“In the United States, poorhouses were most common during the 19th and early 20th centuries. They were often situated on the grounds of a poor farm on which able-bodied residents were required to work. A poorhouse could even be part of the same economic complex as a prison farm and other penal or charitable public institutions. Poor farms were county- or town-run residences where paupers (mainly elderly and disabled people) were supported at public expense. They were generally under the direction of one or more elected or appointed “Superintendent[s] of the Poor.”
Most were working farms that produced at least some of the produce, grain, and livestock they consumed. Residents were expected to provide labor to the extent that their health would allow, both in the fields, in providing housekeeping and care for other residents. Rules were strict and accommodations minimal.
Poor farms were based on the U.S. tradition of county governments (rather than cities, townships, or state or federal governments) providing social services for the needy within their borders. Following the 1854 veto of the Bill for the Benefit of the Indigent Insane by Franklin Pierce, the federal government did not participate in social welfare for over 70 years.
The poor farms declined in the U.S. after the Social Security Act took effect in 1935, with most disappearing completely by about 1950. Since the 1970s, funding for the care, well-being and safety of the poor and indigent is now split among county, state and federal resources. Poor farms have been replaced by subsidized housing such as public housing projects, Section 8 housing and homeless shelters.”-https://en.m.wikipedia.org/wiki/Poorhouse
“Sheldon Poor Farm Cemetery,
also known as the Sheldon Home Association, this was one of the many Vermont Poor Farms established to care for the less fortunate.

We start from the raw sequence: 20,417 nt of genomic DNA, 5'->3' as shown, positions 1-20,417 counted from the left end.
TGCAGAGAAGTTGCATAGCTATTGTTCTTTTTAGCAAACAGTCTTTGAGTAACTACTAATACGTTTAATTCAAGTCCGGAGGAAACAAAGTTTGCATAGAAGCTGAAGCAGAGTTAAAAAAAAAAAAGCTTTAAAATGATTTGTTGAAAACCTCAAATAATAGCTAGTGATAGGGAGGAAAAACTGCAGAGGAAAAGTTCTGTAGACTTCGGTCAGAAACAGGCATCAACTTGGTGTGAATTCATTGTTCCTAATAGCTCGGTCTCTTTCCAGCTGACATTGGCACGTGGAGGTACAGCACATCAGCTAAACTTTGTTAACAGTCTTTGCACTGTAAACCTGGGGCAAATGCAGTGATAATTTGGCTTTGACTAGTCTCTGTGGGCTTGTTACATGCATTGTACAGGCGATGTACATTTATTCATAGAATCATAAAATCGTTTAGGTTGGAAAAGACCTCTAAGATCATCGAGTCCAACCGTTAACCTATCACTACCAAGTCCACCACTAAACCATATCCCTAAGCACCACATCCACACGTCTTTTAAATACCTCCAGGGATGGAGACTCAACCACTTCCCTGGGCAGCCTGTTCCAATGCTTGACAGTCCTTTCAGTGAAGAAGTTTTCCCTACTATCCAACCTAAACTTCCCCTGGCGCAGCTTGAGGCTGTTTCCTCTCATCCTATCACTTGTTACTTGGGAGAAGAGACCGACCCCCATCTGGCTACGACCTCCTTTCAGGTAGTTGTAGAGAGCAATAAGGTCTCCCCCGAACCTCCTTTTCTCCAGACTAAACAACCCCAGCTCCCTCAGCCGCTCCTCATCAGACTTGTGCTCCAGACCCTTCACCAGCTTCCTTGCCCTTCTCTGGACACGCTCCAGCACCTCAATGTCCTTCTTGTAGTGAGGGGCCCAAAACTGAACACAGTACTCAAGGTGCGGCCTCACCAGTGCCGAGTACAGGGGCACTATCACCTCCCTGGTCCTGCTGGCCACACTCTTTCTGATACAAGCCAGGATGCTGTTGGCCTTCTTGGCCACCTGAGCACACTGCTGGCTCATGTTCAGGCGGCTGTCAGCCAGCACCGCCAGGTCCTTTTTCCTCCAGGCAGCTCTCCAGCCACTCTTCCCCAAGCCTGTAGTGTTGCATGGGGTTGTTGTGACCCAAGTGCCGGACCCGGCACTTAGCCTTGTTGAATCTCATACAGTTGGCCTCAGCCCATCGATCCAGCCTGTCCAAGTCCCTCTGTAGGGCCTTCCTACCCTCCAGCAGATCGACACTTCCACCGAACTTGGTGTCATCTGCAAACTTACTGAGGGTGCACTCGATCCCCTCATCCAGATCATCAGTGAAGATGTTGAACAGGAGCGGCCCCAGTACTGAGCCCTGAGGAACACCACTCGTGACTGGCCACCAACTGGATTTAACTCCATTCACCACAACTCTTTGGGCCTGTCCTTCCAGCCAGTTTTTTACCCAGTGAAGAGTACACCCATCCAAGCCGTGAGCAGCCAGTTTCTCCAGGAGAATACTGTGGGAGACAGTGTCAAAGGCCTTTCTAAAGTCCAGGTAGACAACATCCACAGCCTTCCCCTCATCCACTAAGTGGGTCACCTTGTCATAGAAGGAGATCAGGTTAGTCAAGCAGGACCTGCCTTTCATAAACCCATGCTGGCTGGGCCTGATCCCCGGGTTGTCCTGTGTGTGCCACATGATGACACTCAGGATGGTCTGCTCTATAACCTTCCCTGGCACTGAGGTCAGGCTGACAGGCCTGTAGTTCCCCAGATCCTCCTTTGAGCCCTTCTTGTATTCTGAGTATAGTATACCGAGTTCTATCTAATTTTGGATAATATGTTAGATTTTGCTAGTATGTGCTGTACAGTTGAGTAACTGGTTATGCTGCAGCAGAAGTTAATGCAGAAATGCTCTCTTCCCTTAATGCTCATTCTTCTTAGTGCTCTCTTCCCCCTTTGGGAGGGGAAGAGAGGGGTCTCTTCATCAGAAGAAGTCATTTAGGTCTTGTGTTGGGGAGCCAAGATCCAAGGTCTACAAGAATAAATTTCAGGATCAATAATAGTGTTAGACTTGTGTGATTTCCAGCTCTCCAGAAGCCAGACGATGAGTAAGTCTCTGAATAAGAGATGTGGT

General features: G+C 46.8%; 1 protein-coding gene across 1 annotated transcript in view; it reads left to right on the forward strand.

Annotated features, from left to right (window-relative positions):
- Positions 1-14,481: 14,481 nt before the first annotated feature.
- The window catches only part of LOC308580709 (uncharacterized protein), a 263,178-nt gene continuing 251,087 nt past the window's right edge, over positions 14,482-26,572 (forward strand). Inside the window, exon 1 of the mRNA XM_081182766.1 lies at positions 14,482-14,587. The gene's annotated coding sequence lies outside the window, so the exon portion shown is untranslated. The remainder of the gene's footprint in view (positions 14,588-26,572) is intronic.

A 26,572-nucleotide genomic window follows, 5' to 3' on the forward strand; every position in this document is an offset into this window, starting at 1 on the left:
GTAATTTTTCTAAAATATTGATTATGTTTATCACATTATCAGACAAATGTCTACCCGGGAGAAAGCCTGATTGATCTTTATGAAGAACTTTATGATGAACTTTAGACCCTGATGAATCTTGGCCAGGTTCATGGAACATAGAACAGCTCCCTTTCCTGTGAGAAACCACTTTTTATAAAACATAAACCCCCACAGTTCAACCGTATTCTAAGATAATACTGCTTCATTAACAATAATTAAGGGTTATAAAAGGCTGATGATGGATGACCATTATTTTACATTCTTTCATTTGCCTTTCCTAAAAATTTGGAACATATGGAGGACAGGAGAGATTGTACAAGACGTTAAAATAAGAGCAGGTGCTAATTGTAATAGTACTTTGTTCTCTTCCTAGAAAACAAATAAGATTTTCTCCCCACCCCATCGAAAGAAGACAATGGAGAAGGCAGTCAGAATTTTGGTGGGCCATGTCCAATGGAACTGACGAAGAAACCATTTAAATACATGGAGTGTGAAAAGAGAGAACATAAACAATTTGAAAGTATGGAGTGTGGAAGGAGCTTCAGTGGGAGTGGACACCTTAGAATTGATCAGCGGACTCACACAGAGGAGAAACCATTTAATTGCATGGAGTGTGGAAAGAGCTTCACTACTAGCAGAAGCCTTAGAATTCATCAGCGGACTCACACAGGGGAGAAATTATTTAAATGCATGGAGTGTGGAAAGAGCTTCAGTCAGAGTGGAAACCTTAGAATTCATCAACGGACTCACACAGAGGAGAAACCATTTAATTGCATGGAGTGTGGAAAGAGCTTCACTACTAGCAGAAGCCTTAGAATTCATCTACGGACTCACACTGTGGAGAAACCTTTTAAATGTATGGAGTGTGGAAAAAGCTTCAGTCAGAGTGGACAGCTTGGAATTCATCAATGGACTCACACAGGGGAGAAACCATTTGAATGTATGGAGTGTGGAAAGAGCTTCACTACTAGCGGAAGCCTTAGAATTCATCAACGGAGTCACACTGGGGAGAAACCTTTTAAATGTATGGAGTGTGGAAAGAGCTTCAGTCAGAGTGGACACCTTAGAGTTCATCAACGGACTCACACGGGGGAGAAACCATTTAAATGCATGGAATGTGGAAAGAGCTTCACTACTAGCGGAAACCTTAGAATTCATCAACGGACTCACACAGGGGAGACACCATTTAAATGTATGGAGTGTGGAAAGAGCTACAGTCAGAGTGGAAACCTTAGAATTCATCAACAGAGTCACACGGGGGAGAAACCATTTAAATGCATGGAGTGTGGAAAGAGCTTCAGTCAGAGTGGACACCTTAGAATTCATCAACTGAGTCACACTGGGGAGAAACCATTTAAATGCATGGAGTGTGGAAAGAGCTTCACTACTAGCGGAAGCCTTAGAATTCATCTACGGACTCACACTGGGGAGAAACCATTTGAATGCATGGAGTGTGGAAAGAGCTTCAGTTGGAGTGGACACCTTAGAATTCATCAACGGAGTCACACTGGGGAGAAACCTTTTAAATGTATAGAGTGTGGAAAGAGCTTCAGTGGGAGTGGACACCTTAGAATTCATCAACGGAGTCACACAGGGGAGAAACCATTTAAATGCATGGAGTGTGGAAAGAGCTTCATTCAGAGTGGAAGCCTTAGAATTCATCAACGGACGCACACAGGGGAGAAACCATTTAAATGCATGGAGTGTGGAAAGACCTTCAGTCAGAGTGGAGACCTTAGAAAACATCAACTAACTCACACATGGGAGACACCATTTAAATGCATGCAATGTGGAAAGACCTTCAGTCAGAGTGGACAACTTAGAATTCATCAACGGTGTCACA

This cemetery is located on the end of the Poor Farm Road. After going past the school continue to the end of the road where it joins three other roads. The one directly ahead is private and goes to a camp and the one to the right goes to the cemetery. Look closely to your right as you go up the road since it is back in the trees. It is opposite a mobil home less than 1/4 up this road.
The original Sheldon Poor Farm was located in the Webster Neighborhood and those who died were buried there prior to the establishment of the Poor Farm with the combined efforts of several Franklin County towns. See our Poor Farm page for details.
Most of the headstones in the cemetery are ledgible. According to Find a Grave, there are 235 memorials here. The cemetery is in poor condition with need of cleaning up, clearning some brush, and mowing. The only graves that appear to be attended are those of former military service persons.
Many of the stones are cracked, not readable, or laying on the ground. The “Poor” buried here had few if any relatives to visit their sites. There is a list of names with few duplications. We found at least one child age 10 buried here.”-http://www.sheldonvthistorical.org/Poor%20Farm%20Cemetery.html